- Rolling Tray
- Rolling Tray Liner
- Step Ladder
- Canvas Drop Cloth
- Painter’s Tape
- High-Quality Interior Paint
- High-Quality Interior Primer
Pro Tip #1: Don’t Skimp on The Prep Work
It’s tempting to break out the roller, pry open the paint can and immediately start throwing paint on the walls. Resist that urge and take the time to prep your walls before you start painting. If you don’t, you’ll likely have peeling, discoloration or an uneven paint texture staring back at you.
Start your paint project by removing any nails or screws in the walls and filling the holes with putty or joint compound. Remove light switch covers and cover anything you don’t want splatters of paint to hit. And, lay down drop cloths to cover your floors.
Next, lightly sand or scrape any flaking or peeling paint already on the walls. If your walls have cracks in the plaster, you’ll need to fill those with a strong plaster putty and sand the patched wall once it dries. When you’re done, wipe each wall down with a damp rag or sponge and you’re ready to go.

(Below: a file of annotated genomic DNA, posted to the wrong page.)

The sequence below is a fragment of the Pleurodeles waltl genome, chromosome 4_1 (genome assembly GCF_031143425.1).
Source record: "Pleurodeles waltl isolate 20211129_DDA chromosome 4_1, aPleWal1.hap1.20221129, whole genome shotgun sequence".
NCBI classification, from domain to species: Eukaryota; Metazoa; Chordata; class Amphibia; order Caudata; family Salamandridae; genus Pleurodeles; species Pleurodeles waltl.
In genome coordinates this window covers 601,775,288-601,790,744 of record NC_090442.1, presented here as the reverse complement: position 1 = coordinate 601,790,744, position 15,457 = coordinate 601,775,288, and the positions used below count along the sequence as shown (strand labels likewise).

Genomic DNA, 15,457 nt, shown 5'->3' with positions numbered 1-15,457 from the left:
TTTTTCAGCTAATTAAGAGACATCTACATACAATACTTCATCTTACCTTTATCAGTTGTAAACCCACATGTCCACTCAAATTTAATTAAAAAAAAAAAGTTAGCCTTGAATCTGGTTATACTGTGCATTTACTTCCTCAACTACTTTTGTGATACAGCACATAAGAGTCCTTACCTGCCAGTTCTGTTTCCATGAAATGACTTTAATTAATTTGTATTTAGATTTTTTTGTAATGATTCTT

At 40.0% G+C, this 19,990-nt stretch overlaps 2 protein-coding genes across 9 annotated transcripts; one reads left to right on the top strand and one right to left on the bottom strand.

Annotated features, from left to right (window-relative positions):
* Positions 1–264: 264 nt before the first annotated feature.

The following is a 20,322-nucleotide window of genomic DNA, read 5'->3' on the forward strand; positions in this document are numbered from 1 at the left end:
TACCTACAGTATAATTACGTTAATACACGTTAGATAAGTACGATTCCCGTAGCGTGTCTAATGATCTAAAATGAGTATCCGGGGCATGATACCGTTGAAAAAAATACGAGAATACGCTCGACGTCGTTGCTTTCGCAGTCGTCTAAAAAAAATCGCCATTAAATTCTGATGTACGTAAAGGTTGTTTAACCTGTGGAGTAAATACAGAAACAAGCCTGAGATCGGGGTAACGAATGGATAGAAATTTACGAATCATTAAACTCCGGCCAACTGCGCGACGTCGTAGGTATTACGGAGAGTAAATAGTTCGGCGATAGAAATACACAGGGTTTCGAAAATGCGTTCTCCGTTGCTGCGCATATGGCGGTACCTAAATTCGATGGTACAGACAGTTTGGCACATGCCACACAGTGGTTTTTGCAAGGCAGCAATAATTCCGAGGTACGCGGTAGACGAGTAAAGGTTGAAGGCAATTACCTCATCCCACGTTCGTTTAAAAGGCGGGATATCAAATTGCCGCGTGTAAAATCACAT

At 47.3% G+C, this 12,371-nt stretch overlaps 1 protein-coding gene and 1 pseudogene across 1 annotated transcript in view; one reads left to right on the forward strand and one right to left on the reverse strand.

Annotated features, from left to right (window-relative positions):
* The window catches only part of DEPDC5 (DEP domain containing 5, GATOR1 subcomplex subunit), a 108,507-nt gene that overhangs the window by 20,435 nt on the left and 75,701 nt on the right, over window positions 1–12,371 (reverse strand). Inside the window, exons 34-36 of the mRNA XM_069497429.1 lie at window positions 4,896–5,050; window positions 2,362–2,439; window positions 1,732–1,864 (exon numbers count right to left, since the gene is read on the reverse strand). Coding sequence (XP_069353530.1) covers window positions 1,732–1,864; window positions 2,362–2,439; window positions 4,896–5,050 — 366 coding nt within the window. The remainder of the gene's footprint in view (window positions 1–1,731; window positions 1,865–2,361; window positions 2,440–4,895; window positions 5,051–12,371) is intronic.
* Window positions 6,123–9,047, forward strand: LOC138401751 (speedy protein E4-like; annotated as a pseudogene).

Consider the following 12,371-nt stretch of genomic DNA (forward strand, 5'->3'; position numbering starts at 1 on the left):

Pro Tip #2: Buy Quality Paint
This may be the most important tip of them all. The quality of your paint project depends on the quality of the paint you use. When it comes to paint, you absolutely get what you pay for. If you have a minimal DIY budget, find savings in other areas and invest in quality paint. Good paint is easier to work with, rolls on smoothly and looks better once you’re done.
Good quality brushes and rollers are also worth the extra money. Applying a nice paint with a bad brush or roller can leave streaks in the paint and lead to an uneven paint coating. I use a 2-inch angled brush to do all of my trim and edges. The angled bristles help create a straight line against each edge so I can get a better paint line.
Pro Tip #3: Paint the Ceiling
I know you were hoping to skip this step. Don’t! Painting the ceiling will make a huge difference in the final look of your room and is well worth the extra effort.